Theatre director and former curator of BITEF Anja Suša talks to Nick Awde about #Jeanne, her radical reboot of the story of Joan of Arc, the reality of working as a theatre artist in Sweden and why we still need heroes.
We always need heroes and leaders no matter their genesis, but when these two qualifications converge in a single candidate, we’re not always sure how to accept them. Without society’s sustained support, for example, a hero/leader can turn into a martyr overnight as the pressure piles up and it all goes horribly wrong – which happens to be the spark for #Jeanne. More a reboot than a simple retelling, the play loads up the Joan of Arc mythos to fuel a co-exploration of global inequality and climate crisis as things burn metaphorically and literally around us.
The setting is a frozen lake that separates two worlds: the north shore lined with luxury villas and private quays, the south shore dominated by a high-rise apartment block and a lift that’s forever out of order. It’s here in the south that a young girl rebels against the status quo and crosses the lake to grab some of the north shore’s wealth for her side and redress the imbalance. The resulting clash reveals how we shape our heroes/leaders and, if they also come bearing a message, questions why we shoot the messenger.
“I think it’s awesome that this is a show that has been performed at Dramaten,” says director Anja Suša. “It’s the Royal National Theatre but at the same time it has been presenting in recent years a lot more cutting-edge theatre in alternative spaces than you would expect within the Swedish context. So nothing is simple here with this production, and that goes for our way of working on it and also the way of its reception.”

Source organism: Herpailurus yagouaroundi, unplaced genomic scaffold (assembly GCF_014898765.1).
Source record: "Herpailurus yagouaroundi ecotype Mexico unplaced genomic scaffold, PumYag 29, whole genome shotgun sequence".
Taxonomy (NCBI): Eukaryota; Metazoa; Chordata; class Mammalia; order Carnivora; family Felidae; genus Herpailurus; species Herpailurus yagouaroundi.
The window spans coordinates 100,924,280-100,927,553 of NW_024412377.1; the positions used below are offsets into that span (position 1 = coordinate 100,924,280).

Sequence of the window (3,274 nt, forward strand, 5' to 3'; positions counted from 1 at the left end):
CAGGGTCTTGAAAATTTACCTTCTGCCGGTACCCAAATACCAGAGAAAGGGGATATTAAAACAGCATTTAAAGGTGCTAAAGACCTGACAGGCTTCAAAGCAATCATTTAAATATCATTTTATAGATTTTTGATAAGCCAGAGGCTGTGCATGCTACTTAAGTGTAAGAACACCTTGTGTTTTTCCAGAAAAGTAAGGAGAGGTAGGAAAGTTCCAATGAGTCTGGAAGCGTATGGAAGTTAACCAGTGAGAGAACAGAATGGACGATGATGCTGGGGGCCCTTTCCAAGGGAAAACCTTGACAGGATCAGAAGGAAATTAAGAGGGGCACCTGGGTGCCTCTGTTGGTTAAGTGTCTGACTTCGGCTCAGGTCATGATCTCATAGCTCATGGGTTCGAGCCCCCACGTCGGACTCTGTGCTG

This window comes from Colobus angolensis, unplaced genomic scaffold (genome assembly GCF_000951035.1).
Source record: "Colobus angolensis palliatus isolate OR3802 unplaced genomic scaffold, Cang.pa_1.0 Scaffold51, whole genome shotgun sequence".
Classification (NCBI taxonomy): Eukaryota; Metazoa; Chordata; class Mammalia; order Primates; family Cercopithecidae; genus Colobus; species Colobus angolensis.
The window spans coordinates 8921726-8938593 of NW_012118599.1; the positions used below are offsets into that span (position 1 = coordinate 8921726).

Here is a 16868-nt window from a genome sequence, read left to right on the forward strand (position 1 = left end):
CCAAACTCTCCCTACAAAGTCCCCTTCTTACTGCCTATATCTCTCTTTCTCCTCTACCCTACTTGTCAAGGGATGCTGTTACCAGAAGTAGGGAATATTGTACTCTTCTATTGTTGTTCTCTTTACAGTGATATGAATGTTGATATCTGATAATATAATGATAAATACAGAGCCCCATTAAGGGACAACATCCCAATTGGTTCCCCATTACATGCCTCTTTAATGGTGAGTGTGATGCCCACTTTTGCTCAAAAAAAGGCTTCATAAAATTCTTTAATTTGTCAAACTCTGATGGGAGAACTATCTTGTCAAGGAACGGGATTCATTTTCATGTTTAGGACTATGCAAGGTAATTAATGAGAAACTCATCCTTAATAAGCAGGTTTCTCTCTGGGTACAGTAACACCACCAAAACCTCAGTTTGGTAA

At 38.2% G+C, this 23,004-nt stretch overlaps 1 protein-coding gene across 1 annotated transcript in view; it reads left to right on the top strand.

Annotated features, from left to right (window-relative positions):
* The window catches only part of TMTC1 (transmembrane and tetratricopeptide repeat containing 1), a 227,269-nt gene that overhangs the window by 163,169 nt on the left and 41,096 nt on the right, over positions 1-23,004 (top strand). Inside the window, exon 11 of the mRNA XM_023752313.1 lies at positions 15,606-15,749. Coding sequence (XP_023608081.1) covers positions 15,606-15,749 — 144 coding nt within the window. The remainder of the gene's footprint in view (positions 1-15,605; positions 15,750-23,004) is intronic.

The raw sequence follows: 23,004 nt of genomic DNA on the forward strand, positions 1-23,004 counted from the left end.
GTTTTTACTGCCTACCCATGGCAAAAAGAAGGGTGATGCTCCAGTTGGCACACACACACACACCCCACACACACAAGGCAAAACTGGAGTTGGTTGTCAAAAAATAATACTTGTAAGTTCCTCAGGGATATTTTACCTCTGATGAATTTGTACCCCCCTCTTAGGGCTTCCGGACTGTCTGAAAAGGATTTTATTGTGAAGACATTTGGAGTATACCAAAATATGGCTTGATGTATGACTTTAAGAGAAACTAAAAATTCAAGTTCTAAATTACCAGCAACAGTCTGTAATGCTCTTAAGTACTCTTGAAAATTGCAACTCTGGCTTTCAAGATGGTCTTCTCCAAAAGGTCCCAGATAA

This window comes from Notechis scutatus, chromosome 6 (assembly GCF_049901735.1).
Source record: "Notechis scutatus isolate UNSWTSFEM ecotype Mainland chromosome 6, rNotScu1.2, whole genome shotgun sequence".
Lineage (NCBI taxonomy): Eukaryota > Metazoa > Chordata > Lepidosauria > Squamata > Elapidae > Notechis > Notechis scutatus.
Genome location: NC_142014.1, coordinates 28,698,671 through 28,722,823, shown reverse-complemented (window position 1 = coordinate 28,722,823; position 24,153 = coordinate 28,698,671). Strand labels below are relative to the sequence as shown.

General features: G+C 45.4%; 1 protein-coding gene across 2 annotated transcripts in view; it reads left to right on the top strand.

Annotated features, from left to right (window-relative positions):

#Jeanne is a commission from Sweden’s biggest touring company Riksteatern (National Swedish Touring Theatre) and co-produced with regular partner Dramaten. For its shows, Riksteatern first presents a press show after which they tour around most of Sweden. In #Jeanne’s case the play travelled to Finland before returning to do ten shows at Dramaten and then on to BITEF 2023 in Suša’s hometown of Belgrade.
The origin story certainly hasn’t been a simple one. The initial idea came from Dritëro Kasapi, Riksteatern’s artistic director for theatre. As Suša recalls: “We started talking in the autumn of 2019 before the pandemic when Dritëro suggested coming up with a new work that would deal with the notion of heroism and heroes and what they mean in contemporary, mainly western society, and why we need them. Somewhere in the back of his mind was this idea of Greta Thunberg being Swedish and so linking into the whole climate activist movement.”
It got them thinking about young women sacrificing themselves for bigger ideals, and so the logical next step would be writing a contemporary version of the Joan of Arc story. “But I immediately rejected that because of all the theatre and film adaptations we already have, some quite recently in Swedish theatres. If we kept it super close to the historical narrative of Joan of Arc there wouldn’t be much left for us to actually talk about.”
Suša’s solution to the puzzle was to bring in Ivana Sajko, a Croatian playwright based in Berlin whom she has known for years and whose work she follows closely. “I had full trust that she would be a perfect person for the task because I knew that the last thing Ivana would do would be to write yet another contemporary version.”
Their next steps were halted by the pandemic and Sweden’s cultural institutions all shut down – a baffling move since this was one of the most liberal countries for pandemic restrictions. The hiatus ended up giving Suša and Sajko more time to think. “We started off with the usual procedure of studying all the historical resources, all the traditional plays and films. We were very soon convinced that this was not the way. Yes we can borrow ideas from the original Joan of Arc, but what bothered us was her religious fanaticism as well as her strong nationalism. These have been justified in various ways, especially in the Romantic versions like Friedrich Schiller’s The Maid of Orleans or in films like Carl Dreyer’s The Passion of Joan of Arc, where different pieces of her narrative were used for different purposes relevant to the various periods.